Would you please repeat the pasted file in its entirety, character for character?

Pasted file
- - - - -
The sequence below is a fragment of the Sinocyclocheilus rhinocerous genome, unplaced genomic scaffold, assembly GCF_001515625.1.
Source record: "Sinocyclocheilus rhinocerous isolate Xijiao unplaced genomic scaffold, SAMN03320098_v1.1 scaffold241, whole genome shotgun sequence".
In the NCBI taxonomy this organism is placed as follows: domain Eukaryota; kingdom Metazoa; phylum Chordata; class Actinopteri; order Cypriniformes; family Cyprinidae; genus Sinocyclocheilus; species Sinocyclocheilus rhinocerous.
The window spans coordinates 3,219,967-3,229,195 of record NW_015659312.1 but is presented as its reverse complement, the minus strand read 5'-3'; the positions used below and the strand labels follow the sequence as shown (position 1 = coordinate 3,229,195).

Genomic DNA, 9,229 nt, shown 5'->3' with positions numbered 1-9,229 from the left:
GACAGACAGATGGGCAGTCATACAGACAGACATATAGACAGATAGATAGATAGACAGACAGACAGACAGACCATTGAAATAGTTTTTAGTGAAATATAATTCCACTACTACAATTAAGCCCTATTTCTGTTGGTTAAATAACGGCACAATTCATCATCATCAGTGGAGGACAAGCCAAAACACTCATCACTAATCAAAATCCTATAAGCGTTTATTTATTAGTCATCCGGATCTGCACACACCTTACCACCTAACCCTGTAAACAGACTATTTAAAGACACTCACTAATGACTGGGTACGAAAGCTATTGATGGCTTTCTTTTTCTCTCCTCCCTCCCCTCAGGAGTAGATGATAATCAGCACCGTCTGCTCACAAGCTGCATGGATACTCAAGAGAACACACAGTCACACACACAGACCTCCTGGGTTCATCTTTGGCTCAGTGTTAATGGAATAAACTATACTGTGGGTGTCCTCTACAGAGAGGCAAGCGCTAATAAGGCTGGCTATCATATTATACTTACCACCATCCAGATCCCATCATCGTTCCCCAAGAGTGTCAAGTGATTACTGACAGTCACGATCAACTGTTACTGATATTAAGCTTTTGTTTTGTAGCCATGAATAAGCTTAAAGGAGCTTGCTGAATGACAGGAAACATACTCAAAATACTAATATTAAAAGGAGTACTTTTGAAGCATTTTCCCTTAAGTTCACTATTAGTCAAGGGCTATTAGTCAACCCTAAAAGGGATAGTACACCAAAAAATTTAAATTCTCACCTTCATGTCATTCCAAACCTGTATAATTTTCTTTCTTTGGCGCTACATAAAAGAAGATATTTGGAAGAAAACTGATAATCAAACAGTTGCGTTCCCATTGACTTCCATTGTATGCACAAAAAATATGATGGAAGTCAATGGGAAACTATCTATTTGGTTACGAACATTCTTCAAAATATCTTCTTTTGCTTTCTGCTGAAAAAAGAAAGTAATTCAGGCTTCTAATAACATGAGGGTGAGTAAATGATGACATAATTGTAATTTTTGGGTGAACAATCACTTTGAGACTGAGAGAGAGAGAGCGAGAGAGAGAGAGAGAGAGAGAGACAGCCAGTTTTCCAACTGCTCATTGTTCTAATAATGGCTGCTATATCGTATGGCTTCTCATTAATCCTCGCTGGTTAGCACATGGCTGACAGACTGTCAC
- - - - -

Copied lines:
The sequence below is a fragment of the Sinocyclocheilus rhinocerous genome, unplaced genomic scaffold, assembly GCF_001515625.1.
Source record: "Sinocyclocheilus rhinocerous isolate Xijiao unplaced genomic scaffold, SAMN03320098_v1.1 scaffold241, whole genome shotgun sequence".
In the NCBI taxonomy this organism is placed as follows: domain Eukaryota; kingdom Metazoa; phylum Chordata; class Actinopteri; order Cypriniformes; family Cyprinidae; genus Sinocyclocheilus; species Sinocyclocheilus rhinocerous.
The window spans coordinates 3,219,967-3,229,195 of record NW_015659312.1 but is presented as its reverse complement, the minus strand read 5'-3'; the positions used below and the strand labels follow the sequence as shown (position 1 = coordinate 3,229,195).

Genomic DNA, 9,229 nt, shown 5'->3' with positions numbered 1-9,229 from the left:
GACAGACAGATGGGCAGTCATACAGACAGACATATAGACAGATAGATAGATAGACAGACAGACAGACAGACCATTGAAATAGTTTTTAGTGAAATATAATTCCACTACTACAATTAAGCCCTATTTCTGTTGGTTAAATAACGGCACAATTCATCATCATCAGTGGAGGACAAGCCAAAACACTCATCACTAATCAAAATCCTATAAGCGTTTATTTATTAGTCATCCGGATCTGCACACACCTTACCACCTAACCCTGTAAACAGACTATTTAAAGACACTCACTAATGACTGGGTACGAAAGCTATTGATGGCTTTCTTTTTCTCTCCTCCCTCCCCTCAGGAGTAGATGATAATCAGCACCGTCTGCTCACAAGCTGCATGGATACTCAAGAGAACACACAGTCACACACACAGACCTCCTGGGTTCATCTTTGGCTCAGTGTTAATGGAATAAACTATACTGTGGGTGTCCTCTACAGAGAGGCAAGCGCTAATAAGGCTGGCTATCATATTATACTTACCACCATCCAGATCCCATCATCGTTCCCCAAGAGTGTCAAGTGATTACTGACAGTCACGATCAACTGTTACTGATATTAAGCTTTTGTTTTGTAGCCATGAATAAGCTTAAAGGAGCTTGCTGAATGACAGGAAACATACTCAAAATACTAATATTAAAAGGAGTACTTTTGAAGCATTTTCCCTTAAGTTCACTATTAGTCAAGGGCTATTAGTCAACCCTAAAAGGGATAGTACACCAAAAAATTTAAATTCTCACCTTCATGTCATTCCAAACCTGTATAATTTTCTTTCTTTGGCGCTACATAAAAGAAGATATTTGGAAGAAAACTGATAATCAAACAGTTGCGTTCCCATTGACTTCCATTGTATGCACAAAAAATATGATGGAAGTCAATGGGAAACTATCTATTTGGTTACGAACATTCTTCAAAATATCTTCTTTTGCTTTCTGCTGAAAAAAGAAAGTAATTCAGGCTTCTAATAACATGAGGGTGAGTAAATGATGACATAATTGTAATTTTTGGGTGAACAATCACTTTGAGACTGAGAGAGAGAGAGCGAGAGAGAGAGAGAGAGAGAGAGACAGCCAGTTTTCCAACTGCTCATTGTTCTAATAATGGCTGCTATATCGTATGGCTTCTCATTAATCCTCGCTGGTTAGCACATGGCTGACAGACTGTCAC